A further concern about protections for "religious purpose" is that they may encourage someone whose viewpoint is primarily hateful rather than religious to clothe their hatred in the guise of religion in order to obtain an exemption.  Not only does this form of hatred do more genuine religious beliefs a disservice, but also the appearance of hateful comments with a claimed religious justification is often a more offensive form of harassment by those with homophobic views than when no religious justification is claimed. 

2. Addition of reasonableness requirement

Clause 4 proposes to amend Section 55 so that the current defence of good faith only applies if the act is also done reasonably.  This constraint would apply to the existing defences of acts done for artistic, academic, scientific or research purposes, as well as to the new proposed exemption of religious purpose.

The addition of the "done reasonably" constraint for artistic, academic, scientific and research purposes has not yet been publicly justified (to my knowledge) by any argument other than uniformity with other jurisdictions.  Especially in the area of art (where the question of whether a seemingly shocking expression is reasonable could be highly subjective even between different legal authorities) I believe there is a need for this extension to be clearly justified by evidence of a problem.  I do not support the addition of the "done reasonably" provision to the existing exemptions at this time.

The application of a "done reasonably" requirement to a "religious belief" exemption is somewhat confusing.  Many "religious" beliefs (ie beliefs sourced from interpretation of ancient scriptures) are seen as unreasonable by modern standards, either because they have been discredited by scientific evidence or because they are abhorrently illiberal or discriminatory.  How does the law decide whether the proselytising of, for instance, a "religious belief" that all atheists/all gay people (/insert group of choice) will burn in Hell is "reasonable"?  The meaning of the "done reasonably" clause as applied to the proposed religious exemption requires further discussion with numerous examples of what comments it would apply to.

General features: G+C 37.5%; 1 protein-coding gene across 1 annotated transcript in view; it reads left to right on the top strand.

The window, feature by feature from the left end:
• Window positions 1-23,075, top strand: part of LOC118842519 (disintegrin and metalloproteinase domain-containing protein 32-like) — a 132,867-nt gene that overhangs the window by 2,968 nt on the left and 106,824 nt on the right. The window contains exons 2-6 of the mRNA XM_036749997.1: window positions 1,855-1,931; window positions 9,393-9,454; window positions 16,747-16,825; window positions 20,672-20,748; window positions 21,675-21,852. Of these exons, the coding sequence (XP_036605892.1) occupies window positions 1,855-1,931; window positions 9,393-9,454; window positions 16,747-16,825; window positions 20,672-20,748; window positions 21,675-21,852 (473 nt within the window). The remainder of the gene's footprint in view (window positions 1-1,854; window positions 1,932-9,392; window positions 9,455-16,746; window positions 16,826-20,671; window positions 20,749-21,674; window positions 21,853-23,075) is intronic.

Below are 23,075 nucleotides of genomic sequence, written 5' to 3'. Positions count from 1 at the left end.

3. Proposed strengthening of rejection provisions

Clauses 5, 6 and 7 of the Bill effectively require the Commissioner and Tribunal to reject a complaint if it is their view that it will ultimately not succeed.  I support all these proposed changes as they are likely (at least in theory) to minimise the impact of complaints with little prospect of success against their targets.  I do not, however, believe these changes would have had any impact on the DMWM situation as it would not have been immediately apparent to the Commissioner whether the complaint would succeed or not based on the law as it stood at that time.

(submission ends)

On "Don't Mess With Marriage"

I thought I'd give my views on the DMWM booklet as part of this article too, because really I think this booklet needs a good hard shredding to show just how ludicrous and intellectually inept the Catholic Bishops' contribution to the debate really is.  My view is that the booklet probably does not deserve to be banned, but that it does deserve to be harshly ridiculed because it is very silly.  Also it should definitely not be circulated to children in schools that receive public funding.

On page 3 the booklet points out various examples of discrimination (such as that only children are admitted to primary schools and various examples of positive discrimination or special needs programs).  It then argues:

"Thus privileging or assisting particular people in relevant ways is not arbitrary but an entirely fair response. And if the union of a man and a woman is different from other unions – not the same as other unions – then justice demands that we treat that union accordingly. If marriage is an institution designed to support people of the opposite sex to be faithful to each other and to the children of their union it is not discrimination to reserve it to them."

The problem is that even if marriage is an institution so designed (historically, an extremely dubious claim as marriage has served many purposes) the ability of marriage to provide these claimed purposes for mixed-sex couples is simply not affected by allowing same-sex couples to marry.  This is different to, for instance, extending a program targeted at a disadvantaged group to everyone: the dilution of resources would then prevent that program from achieving its purpose of helping the disadvantaged group.  The Catholic Bishops have missed the point: discrimination needs to be justified by the potential effect of not discriminating.